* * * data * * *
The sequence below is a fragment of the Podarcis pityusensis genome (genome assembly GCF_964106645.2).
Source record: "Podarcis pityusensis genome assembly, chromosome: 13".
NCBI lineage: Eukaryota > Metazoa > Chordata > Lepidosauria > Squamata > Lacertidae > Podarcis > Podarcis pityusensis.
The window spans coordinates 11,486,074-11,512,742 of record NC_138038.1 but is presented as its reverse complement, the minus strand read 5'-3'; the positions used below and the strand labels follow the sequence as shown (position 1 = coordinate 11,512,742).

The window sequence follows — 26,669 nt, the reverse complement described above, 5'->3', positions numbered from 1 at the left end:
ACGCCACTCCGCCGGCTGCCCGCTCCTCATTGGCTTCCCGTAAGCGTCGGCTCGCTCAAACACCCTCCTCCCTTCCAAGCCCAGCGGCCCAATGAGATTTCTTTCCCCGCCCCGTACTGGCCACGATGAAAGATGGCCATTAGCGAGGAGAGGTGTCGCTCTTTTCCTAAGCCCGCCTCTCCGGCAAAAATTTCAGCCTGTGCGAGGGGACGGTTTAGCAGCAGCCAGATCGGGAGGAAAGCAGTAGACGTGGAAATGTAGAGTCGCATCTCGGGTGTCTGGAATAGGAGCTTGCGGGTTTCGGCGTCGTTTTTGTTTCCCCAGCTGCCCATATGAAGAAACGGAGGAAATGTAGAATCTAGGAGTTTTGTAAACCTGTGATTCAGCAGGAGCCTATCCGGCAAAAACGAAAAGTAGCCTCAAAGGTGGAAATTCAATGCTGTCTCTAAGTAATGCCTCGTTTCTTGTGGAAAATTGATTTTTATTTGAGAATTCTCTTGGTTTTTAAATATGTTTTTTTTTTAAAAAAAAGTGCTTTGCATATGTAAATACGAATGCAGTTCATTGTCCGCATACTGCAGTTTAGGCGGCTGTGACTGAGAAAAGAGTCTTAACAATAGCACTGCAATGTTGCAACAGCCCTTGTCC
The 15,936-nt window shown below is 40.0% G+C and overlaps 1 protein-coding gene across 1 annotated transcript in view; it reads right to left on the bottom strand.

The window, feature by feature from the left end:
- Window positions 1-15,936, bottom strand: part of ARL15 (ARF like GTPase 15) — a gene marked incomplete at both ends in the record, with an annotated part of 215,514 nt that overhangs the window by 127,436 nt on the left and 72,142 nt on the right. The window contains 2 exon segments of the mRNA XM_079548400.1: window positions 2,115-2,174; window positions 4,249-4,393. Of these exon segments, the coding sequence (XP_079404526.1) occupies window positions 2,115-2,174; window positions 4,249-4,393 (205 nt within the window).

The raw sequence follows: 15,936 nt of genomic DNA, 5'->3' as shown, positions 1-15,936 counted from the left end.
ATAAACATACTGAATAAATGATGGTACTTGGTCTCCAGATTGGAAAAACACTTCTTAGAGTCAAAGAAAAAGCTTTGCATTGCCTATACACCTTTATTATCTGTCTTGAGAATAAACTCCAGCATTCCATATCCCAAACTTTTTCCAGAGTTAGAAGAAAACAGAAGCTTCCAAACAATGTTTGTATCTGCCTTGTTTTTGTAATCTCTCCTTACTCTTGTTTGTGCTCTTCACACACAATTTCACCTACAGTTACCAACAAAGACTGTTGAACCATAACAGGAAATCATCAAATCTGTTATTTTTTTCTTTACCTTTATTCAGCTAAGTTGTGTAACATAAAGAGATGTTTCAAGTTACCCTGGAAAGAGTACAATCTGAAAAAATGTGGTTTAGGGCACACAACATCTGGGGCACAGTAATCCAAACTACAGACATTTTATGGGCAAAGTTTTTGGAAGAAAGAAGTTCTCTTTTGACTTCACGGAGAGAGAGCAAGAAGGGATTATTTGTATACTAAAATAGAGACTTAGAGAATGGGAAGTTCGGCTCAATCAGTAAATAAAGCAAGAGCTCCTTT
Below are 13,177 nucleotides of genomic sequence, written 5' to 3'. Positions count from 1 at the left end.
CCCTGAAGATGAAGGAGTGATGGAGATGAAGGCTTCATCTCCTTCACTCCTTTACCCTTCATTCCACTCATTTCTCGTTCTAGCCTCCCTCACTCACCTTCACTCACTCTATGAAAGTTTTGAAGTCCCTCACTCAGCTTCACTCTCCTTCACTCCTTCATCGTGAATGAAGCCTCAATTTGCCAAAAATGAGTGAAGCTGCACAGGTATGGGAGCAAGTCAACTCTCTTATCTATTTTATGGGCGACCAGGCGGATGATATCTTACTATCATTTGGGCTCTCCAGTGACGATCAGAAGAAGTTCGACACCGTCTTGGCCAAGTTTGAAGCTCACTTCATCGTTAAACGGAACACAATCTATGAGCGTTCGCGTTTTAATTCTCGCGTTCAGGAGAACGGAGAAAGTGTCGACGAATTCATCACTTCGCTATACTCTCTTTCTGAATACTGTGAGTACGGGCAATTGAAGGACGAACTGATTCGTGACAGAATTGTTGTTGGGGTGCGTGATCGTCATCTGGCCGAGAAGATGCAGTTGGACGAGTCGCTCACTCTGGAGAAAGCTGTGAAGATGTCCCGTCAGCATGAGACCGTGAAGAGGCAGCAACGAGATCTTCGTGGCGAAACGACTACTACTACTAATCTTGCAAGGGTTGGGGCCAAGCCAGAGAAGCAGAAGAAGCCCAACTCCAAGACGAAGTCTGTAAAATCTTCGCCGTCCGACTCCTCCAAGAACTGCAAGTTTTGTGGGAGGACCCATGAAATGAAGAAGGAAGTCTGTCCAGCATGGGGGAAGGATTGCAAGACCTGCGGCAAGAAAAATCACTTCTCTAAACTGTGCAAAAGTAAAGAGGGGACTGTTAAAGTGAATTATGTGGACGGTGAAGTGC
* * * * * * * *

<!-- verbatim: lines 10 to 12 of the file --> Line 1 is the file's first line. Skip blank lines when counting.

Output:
The raw sequence follows: 15,936 nt of genomic DNA, 5'->3' as shown, positions 1-15,936 counted from the left end.
ATAAACATACTGAATAAATGATGGTACTTGGTCTCCAGATTGGAAAAACACTTCTTAGAGTCAAAGAAAAAGCTTTGCATTGCCTATACACCTTTATTATCTGTCTTGAGAATAAACTCCAGCATTCCATATCCCAAACTTTTTCCAGAGTTAGAAGAAAACAGAAGCTTCCAAACAATGTTTGTATCTGCCTTGTTTTTGTAATCTCTCCTTACTCTTGTTTGTGCTCTTCACACACAATTTCACCTACAGTTACCAACAAAGACTGTTGAACCATAACAGGAAATCATCAAATCTGTTATTTTTTTCTTTACCTTTATTCAGCTAAGTTGTGTAACATAAAGAGATGTTTCAAGTTACCCTGGAAAGAGTACAATCTGAAAAAATGTGGTTTAGGGCACACAACATCTGGGGCACAGTAATCCAAACTACAGACATTTTATGGGCAAAGTTTTTGGAAGAAAGAAGTTCTCTTTTGACTTCACGGAGAGAGAGCAAGAAGGGATTATTTGTATACTAAAATAGAGACTTAGAGAATGGGAAGTTCGGCTCAATCAGTAAATAAAGCAAGAGCTCCTTT
Below are 13,177 nucleotides of genomic sequence, written 5' to 3'. Positions count from 1 at the left end.